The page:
Fig. 2

Mesolimbic dopamine neurons exhibit hyperactivity in susceptible mice after chronic social defeat stress (CSDS), and optogenetic stimulation of these neurons during the 5-min social interaction test rapidly regulates depression-related behaviors post submaximal defeat. a Sample traces recorded from ventral tegmental area (VTA)–nucleus accumbens (NAc) dopamine neurons. b Firing rates of VTA–NAc dopamine neurons in control, resilient, and susceptible mice after CSDS. c Optical phasic but not tonic activation of VTA–NAc dopamine neurons during the 5-min interaction test induces social avoidant behavior post submaximal defeat. d Optical phasic but not tonic activation of VTA dopamine neurons during the 5-min interaction test decreases sucrose preference post submaximal defeat. Adapted from Chaudhury et al. [18]

These studies support the idea that specific integrative synaptic circuits within the brain are capable of mediating rapid effects on depression-related behaviors, either inducing those behaviors or reversing them depending on the circuit and experimental conditions involved. However, more investigations are needed to explore details about the role of individual circuits in acute regulation of mood and in validating these effects in humans. It would also be important to know whether or not these same circuits mediate the rapid antidepressant actions of ketamine.

Brain-Derived Neurotrophic Factor

Brain-derived neurotrophic factor (BDNF) is implicated in playing an important role in the pathophysiology of depression and in mediating antidepressant actions [7, 25, 35, 36, 37, 38]. However, its pathological changes are distinct in different brain regions [7, 39]. In particular, higher levels of BDNF in the mesolimbic dopamine reward circuit are associated with a depression phenotype, which is opposite to the antidepressant-like role for BDNF in the hippocampus [3, 4, 14, 40]. We focus here on the prodepression-like effect of BDNF in the VTA–NAc pathway; the reader is referred elsewhere for a review of BDNF actions in hippocampus [41].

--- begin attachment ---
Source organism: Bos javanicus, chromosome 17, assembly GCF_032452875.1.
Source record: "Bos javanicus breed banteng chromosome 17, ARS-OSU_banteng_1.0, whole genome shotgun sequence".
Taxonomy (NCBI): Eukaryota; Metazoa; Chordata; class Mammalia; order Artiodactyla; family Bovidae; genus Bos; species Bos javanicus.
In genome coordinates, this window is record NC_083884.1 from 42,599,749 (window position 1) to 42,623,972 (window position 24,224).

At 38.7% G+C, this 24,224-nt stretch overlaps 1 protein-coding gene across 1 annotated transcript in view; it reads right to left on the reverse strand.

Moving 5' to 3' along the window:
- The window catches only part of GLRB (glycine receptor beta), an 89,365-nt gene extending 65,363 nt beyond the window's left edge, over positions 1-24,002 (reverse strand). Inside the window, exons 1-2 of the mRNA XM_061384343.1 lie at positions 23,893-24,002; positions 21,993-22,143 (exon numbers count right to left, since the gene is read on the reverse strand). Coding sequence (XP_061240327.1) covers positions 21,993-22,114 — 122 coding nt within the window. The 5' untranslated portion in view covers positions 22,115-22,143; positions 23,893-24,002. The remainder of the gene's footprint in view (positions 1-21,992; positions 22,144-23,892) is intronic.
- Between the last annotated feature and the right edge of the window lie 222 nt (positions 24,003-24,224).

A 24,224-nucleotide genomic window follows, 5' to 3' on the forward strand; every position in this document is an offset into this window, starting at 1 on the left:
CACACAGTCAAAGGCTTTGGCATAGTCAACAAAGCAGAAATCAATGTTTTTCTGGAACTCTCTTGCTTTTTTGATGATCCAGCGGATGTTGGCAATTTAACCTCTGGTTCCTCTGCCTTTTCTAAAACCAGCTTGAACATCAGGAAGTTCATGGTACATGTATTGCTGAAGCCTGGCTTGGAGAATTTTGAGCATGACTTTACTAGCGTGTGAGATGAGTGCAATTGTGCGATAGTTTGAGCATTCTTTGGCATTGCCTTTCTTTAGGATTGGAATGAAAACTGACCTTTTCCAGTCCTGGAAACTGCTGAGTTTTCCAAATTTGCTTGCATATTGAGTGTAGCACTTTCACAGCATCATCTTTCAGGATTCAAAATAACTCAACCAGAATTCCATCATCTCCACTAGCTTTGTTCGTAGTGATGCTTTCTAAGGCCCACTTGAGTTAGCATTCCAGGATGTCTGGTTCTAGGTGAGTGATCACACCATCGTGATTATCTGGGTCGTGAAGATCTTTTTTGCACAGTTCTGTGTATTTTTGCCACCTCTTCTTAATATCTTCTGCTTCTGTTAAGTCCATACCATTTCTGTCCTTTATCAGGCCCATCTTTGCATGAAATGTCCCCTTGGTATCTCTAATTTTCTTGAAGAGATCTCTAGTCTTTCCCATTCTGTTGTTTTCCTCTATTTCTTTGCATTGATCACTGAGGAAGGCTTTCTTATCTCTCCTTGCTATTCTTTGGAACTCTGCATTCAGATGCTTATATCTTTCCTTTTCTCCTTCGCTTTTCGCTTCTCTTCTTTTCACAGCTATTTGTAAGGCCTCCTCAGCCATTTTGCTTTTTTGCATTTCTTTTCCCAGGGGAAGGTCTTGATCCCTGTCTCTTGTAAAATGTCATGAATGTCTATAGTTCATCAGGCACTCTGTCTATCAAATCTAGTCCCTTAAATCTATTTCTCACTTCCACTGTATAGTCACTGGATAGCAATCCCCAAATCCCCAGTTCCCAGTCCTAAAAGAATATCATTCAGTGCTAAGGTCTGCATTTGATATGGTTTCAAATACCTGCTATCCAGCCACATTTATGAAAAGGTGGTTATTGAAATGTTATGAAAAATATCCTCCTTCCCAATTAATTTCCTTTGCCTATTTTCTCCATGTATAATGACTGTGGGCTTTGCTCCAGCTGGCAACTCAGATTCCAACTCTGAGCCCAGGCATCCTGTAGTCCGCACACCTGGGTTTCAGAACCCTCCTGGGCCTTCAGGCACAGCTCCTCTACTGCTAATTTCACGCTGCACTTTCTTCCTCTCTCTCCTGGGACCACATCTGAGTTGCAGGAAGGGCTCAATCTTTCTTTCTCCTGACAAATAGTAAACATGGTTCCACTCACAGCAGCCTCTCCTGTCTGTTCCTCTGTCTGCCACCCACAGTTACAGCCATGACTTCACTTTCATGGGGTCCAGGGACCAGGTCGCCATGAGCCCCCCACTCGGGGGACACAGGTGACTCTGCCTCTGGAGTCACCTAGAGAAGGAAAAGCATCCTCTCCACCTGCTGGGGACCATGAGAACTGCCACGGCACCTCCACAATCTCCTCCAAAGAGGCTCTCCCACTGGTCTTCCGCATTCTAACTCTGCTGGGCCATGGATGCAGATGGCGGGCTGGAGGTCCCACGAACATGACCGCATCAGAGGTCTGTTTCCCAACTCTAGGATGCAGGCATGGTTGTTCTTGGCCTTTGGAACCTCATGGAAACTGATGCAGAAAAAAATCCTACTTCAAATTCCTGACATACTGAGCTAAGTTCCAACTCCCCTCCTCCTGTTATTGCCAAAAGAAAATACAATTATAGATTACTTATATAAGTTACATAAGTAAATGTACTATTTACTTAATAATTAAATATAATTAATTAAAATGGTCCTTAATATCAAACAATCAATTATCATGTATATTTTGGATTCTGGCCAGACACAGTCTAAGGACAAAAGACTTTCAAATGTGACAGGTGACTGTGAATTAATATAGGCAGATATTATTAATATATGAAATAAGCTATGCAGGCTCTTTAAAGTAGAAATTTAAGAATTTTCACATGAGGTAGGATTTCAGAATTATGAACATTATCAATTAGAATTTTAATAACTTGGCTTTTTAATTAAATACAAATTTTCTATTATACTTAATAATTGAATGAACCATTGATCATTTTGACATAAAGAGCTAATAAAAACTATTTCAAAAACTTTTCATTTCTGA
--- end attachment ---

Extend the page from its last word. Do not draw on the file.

In the CSDS model of depression, Berton and Nestler [3] reported that CSDS increased the levels of BDNF in the NAc, and showed that the VTA is the crucial source of BDNF for this increase. A later study demonstrated increased BDNF levels in NAc of susceptible but not resilient mice [14]. This BNDF change is coincident with the increase in the firing activity of VTA dopamine neurons seen in susceptible mice only (see more information below). Cao et al. [17] showed that the baseline firing rate and phasic firing properties of VTA dopamine neurons in anesthetized mice were increased selectively in susceptible mice. Interestingly, optogenetic phasic but not tonic stimulation of VTA–NAc dopamine neurons during the social interaction test induced social avoidance behavior and a sucrose preference deficit in mice exposed to submaximal social defeat stress [18]. Consistent with these behavioral data, optogenetic phasic activation of VTA–NAc dopamine neurons after such submaximal social stress induced a dramatic increase in BDNF levels in NAc, whereas tonic stimulation of these neurons was without effect [19].